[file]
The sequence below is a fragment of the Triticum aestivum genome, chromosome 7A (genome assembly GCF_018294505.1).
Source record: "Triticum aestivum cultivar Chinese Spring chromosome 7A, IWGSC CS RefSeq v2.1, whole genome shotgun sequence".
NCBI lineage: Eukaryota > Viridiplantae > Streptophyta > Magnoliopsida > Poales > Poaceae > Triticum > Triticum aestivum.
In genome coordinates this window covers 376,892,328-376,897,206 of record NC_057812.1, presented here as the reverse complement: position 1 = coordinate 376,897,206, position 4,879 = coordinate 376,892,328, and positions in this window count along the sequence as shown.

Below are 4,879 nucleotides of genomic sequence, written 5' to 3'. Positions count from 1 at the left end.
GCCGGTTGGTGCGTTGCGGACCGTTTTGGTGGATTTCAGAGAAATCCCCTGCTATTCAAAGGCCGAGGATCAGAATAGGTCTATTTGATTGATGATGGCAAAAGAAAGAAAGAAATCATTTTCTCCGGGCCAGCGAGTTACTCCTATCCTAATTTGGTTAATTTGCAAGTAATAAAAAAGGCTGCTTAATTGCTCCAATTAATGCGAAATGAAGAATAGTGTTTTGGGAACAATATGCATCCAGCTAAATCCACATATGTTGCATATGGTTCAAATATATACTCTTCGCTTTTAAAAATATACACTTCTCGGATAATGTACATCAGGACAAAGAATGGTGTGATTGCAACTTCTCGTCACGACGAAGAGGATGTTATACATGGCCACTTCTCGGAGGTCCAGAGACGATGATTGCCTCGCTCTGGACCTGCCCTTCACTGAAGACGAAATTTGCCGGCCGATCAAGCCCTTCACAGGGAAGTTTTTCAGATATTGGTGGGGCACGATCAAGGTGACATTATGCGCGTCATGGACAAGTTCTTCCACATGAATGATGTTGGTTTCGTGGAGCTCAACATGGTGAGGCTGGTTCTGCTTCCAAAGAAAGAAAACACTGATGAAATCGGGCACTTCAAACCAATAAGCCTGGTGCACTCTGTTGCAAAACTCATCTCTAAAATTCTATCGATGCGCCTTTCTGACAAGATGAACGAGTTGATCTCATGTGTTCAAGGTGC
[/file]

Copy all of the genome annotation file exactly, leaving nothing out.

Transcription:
The sequence below is a fragment of the Triticum aestivum genome, chromosome 7A (genome assembly GCF_018294505.1).
Source record: "Triticum aestivum cultivar Chinese Spring chromosome 7A, IWGSC CS RefSeq v2.1, whole genome shotgun sequence".
NCBI lineage: Eukaryota > Viridiplantae > Streptophyta > Magnoliopsida > Poales > Poaceae > Triticum > Triticum aestivum.
In genome coordinates this window covers 376,892,328-376,897,206 of record NC_057812.1, presented here as the reverse complement: position 1 = coordinate 376,897,206, position 4,879 = coordinate 376,892,328, and positions in this window count along the sequence as shown.

Below are 4,879 nucleotides of genomic sequence, written 5' to 3'. Positions count from 1 at the left end.
GCCGGTTGGTGCGTTGCGGACCGTTTTGGTGGATTTCAGAGAAATCCCCTGCTATTCAAAGGCCGAGGATCAGAATAGGTCTATTTGATTGATGATGGCAAAAGAAAGAAAGAAATCATTTTCTCCGGGCCAGCGAGTTACTCCTATCCTAATTTGGTTAATTTGCAAGTAATAAAAAAGGCTGCTTAATTGCTCCAATTAATGCGAAATGAAGAATAGTGTTTTGGGAACAATATGCATCCAGCTAAATCCACATATGTTGCATATGGTTCAAATATATACTCTTCGCTTTTAAAAATATACACTTCTCGGATAATGTACATCAGGACAAAGAATGGTGTGATTGCAACTTCTCGTCACGACGAAGAGGATGTTATACATGGCCACTTCTCGGAGGTCCAGAGACGATGATTGCCTCGCTCTGGACCTGCCCTTCACTGAAGACGAAATTTGCCGGCCGATCAAGCCCTTCACAGGGAAGTTTTTCAGATATTGGTGGGGCACGATCAAGGTGACATTATGCGCGTCATGGACAAGTTCTTCCACATGAATGATGTTGGTTTCGTGGAGCTCAACATGGTGAGGCTGGTTCTGCTTCCAAAGAAAGAAAACACTGATGAAATCGGGCACTTCAAACCAATAAGCCTGGTGCACTCTGTTGCAAAACTCATCTCTAAAATTCTATCGATGCGCCTTTCTGACAAGATGAACGAGTTGATCTCATGTGTTCAAGGTGC